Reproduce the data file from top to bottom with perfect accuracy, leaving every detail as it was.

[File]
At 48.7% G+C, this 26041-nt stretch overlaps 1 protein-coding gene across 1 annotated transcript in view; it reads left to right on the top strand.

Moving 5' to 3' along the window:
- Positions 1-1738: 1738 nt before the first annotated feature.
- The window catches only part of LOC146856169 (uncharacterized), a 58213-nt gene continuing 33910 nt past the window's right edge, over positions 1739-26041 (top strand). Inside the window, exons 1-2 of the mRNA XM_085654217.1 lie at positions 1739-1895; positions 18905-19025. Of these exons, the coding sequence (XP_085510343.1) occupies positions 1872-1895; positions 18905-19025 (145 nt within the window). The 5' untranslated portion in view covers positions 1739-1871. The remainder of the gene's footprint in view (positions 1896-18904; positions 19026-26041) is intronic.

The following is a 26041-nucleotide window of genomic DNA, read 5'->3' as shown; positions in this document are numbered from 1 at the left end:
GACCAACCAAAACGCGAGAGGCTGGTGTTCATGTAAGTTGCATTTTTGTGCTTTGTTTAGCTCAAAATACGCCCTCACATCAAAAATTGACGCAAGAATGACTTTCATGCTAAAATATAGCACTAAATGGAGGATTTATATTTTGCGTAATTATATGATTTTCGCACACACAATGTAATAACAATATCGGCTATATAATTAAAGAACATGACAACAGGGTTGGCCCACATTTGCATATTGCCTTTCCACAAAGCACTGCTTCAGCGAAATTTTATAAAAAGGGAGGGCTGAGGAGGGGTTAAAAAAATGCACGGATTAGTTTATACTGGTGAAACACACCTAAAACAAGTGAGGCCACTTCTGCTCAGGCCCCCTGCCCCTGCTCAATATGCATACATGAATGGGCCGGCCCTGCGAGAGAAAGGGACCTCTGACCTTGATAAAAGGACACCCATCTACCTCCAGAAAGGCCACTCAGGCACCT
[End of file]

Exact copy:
At 48.7% G+C, this 26041-nt stretch overlaps 1 protein-coding gene across 1 annotated transcript in view; it reads left to right on the top strand.

Moving 5' to 3' along the window:
- Positions 1-1738: 1738 nt before the first annotated feature.
- The window catches only part of LOC146856169 (uncharacterized), a 58213-nt gene continuing 33910 nt past the window's right edge, over positions 1739-26041 (top strand). Inside the window, exons 1-2 of the mRNA XM_085654217.1 lie at positions 1739-1895; positions 18905-19025. Of these exons, the coding sequence (XP_085510343.1) occupies positions 1872-1895; positions 18905-19025 (145 nt within the window). The 5' untranslated portion in view covers positions 1739-1871. The remainder of the gene's footprint in view (positions 1896-18904; positions 19026-26041) is intronic.

The following is a 26041-nucleotide window of genomic DNA, read 5'->3' as shown; positions in this document are numbered from 1 at the left end:
GACCAACCAAAACGCGAGAGGCTGGTGTTCATGTAAGTTGCATTTTTGTGCTTTGTTTAGCTCAAAATACGCCCTCACATCAAAAATTGACGCAAGAATGACTTTCATGCTAAAATATAGCACTAAATGGAGGATTTATATTTTGCGTAATTATATGATTTTCGCACACACAATGTAATAACAATATCGGCTATATAATTAAAGAACATGACAACAGGGTTGGCCCACATTTGCATATTGCCTTTCCACAAAGCACTGCTTCAGCGAAATTTTATAAAAAGGGAGGGCTGAGGAGGGGTTAAAAAAATGCACGGATTAGTTTATACTGGTGAAACACACCTAAAACAAGTGAGGCCACTTCTGCTCAGGCCCCCTGCCCCTGCTCAATATGCATACATGAATGGGCCGGCCCTGCGAGAGAAAGGGACCTCTGACCTTGATAAAAGGACACCCATCTACCTCCAGAAAGGCCACTCAGGCACCT